For Black History Month this year, Near west Side partners would like to highlight historical moments that transpired right here in our very own neighborhood. These moments in time helped shape the society that we live in today, and were key to advancements for the civil rights of African-Americans in this country. Today we will focus on Jesse Owens and Ralph Metcalfe, and their connection with Marquette University. 


Born in Oakville, Alabama on September 13, 1913, Jesse Owens is perhaps most known for his incredulous feats in Track and Field events. Specializing in sprints and long jump, Owens won 4 gold medals at the 1936 Olympic Games held in Nazi Germany. Crushing Hitler’s myth of Aryan Supremacy in the process. Owens is now known as one of the greatest athletes in his sport, not just for his accolades on the track, but for breaking barriers at one of the most televised events. However, before his name was known throughout the world, Owens was an up and coming amateur track athlete competing at the Amateur Athletic Union (AAU) National Championships at Marquette Stadium.


Pictured above: Metcalfe(right) inching past Owens at the finish line of the 100-meter at the 1934 AAU Championship.


Adjacent to Merrill Park near 38th and St. Paul, Quad Park is a lush football field with a track around it, perfect for anyone in the Near West Side who wants to do a bit of exercise. In the 1930s however, it was the site of Marquette Stadium, a football and track venue owned by Marquette University. On June 30, 1934 the stadium hosted Owens and the AAU National Championships. However, the star of the day would be Marquette’s Ralph Metcalfe who won the 100-meter and 200-meter sprints that day, just barely eding past Owens in the 100-meter. Though they were on good terms off the track, Owens and Metcalfe were fierce rivals on the track. Both Matcalfe and Owens would go on to be named to the 1936 Olympic team and won gold together in the 400-meter relay, one of the four gold medals Owens would win at the games.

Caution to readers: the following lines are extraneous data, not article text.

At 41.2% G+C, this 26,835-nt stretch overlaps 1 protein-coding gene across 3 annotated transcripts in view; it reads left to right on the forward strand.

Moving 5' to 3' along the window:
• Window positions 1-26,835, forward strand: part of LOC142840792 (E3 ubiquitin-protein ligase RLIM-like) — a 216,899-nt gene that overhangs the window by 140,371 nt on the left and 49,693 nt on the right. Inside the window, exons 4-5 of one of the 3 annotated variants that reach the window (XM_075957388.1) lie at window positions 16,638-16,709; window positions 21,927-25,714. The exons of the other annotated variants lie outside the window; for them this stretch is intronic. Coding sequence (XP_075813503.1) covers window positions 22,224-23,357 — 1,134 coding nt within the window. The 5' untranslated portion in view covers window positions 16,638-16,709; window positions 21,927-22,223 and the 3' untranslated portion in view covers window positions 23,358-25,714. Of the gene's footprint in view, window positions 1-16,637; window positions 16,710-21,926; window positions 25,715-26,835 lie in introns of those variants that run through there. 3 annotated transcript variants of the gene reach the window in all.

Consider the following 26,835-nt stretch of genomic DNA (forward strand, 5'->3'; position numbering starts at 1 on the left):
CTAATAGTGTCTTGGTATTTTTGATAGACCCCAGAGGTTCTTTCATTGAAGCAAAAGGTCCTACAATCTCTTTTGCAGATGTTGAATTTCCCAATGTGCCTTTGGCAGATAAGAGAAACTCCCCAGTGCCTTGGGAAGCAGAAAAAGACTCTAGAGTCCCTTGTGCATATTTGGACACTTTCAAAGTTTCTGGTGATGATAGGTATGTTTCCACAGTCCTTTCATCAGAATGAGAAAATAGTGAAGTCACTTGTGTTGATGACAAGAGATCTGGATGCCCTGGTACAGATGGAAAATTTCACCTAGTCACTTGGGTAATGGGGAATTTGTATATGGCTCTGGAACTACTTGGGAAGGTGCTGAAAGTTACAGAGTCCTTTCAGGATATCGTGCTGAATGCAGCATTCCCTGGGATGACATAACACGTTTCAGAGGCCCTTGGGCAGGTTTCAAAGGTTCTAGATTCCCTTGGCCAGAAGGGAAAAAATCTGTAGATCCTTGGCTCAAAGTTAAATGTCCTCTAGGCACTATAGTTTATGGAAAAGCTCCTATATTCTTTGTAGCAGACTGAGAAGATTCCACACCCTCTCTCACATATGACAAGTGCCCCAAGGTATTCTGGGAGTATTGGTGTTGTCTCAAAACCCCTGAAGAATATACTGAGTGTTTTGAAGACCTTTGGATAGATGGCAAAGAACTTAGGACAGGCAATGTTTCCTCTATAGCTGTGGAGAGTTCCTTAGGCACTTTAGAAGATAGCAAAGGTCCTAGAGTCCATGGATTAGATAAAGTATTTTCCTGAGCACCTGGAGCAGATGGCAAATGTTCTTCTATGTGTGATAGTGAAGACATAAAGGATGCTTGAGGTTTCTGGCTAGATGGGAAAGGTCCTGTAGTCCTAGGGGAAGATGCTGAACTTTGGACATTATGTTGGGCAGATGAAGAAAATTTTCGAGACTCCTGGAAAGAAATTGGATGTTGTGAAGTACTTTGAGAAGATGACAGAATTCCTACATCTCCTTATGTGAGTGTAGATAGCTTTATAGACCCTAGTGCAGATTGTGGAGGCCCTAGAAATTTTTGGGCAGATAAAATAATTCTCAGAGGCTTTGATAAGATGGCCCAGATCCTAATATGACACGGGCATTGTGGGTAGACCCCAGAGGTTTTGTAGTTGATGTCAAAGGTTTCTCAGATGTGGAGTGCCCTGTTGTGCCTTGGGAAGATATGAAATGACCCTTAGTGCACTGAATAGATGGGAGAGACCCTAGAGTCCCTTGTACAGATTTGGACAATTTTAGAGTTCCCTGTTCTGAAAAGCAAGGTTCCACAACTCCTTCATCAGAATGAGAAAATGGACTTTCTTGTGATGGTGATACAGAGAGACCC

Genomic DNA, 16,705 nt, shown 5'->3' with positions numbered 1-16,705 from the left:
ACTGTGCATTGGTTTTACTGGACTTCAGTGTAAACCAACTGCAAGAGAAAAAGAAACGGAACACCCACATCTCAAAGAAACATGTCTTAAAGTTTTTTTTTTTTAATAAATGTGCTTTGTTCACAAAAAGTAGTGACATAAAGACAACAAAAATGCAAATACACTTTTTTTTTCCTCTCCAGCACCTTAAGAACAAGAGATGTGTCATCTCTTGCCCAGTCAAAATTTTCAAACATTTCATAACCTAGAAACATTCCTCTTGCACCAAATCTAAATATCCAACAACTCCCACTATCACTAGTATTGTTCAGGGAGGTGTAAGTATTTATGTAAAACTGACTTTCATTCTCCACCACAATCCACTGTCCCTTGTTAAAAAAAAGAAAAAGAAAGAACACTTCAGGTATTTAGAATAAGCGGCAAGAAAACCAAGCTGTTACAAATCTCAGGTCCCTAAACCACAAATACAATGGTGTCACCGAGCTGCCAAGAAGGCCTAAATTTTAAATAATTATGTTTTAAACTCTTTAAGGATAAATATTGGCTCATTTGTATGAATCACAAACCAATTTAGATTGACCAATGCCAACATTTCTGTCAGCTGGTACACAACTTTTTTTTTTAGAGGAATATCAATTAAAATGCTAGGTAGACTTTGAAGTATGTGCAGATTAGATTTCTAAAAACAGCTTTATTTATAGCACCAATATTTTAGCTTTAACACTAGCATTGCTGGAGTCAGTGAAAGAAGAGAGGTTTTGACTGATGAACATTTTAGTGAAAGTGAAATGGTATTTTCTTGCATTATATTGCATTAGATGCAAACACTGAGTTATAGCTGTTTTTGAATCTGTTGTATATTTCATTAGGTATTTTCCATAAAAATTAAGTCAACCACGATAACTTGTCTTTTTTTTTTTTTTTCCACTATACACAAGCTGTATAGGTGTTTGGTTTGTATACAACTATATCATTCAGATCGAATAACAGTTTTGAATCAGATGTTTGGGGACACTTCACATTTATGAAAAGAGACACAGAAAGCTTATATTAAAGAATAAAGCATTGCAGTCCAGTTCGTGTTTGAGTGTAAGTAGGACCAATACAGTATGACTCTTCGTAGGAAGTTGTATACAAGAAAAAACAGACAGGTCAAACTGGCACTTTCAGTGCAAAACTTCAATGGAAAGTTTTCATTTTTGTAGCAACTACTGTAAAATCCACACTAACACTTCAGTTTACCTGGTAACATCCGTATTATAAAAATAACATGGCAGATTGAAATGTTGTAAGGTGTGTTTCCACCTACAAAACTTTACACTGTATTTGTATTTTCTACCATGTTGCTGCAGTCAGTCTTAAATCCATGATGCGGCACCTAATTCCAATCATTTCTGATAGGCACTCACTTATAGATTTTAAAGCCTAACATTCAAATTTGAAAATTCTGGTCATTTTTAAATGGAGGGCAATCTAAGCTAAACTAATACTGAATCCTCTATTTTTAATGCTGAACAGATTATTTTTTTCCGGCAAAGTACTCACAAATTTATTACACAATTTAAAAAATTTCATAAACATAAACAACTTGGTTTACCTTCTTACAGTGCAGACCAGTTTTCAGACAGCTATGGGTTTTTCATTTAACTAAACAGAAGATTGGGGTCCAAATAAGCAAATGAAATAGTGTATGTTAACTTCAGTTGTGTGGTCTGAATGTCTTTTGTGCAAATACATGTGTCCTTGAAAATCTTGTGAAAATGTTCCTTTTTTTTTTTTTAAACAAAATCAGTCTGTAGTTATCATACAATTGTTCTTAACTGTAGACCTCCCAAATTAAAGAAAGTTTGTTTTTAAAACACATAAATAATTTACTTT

To hear more about these phenoms and their race at Marquette Stadium click the link below:


While Metcalfe is perhaps less known than Owens, he also was a key figure in the advancement of African-Americans in this country. Of his time at Marquette current Director of Track and Field of Marquette University Bert Rogers stated that Metcalfe was an “influential figure on campus”. Rogers explained how by his senior year at Marquette Metcalfe had been elected class president by his peers, an extraordinary feat considering the times. Graduating as team captain, class president, and cum laude Metcalfe was a shining example of what the ideal student athlete was capable of. His legacy at Marquette still shines today, with the Ralph Metcalfe Senior Athletic Awards being given to the most outstanding Senior Athletes at Marquette annually. 


To hear Rogers speak more on Metcalfe’s impact at Marquette click the link below:

 After his track Career Metcalfe earned a master’s degree in Political Science at the University of Southern California, before serving in the Army during WWII. After the war, Metcalfe entered the political sphere in Chicago where he was a fierce advocate for civil rights. He eventually made his way to congress in 1970, and was a founding member of the Congressional Black Caucus. 

Owens and Metcalfe will forever be synonymous with their athletic achievements at those 1936 Olympic games. Their most important achievements in life however may have been off the track, but their legacy will always be entwined together on that June 30th day in the Near West Side.


Pictured above: Metcalfe in his Marquette University track uniform

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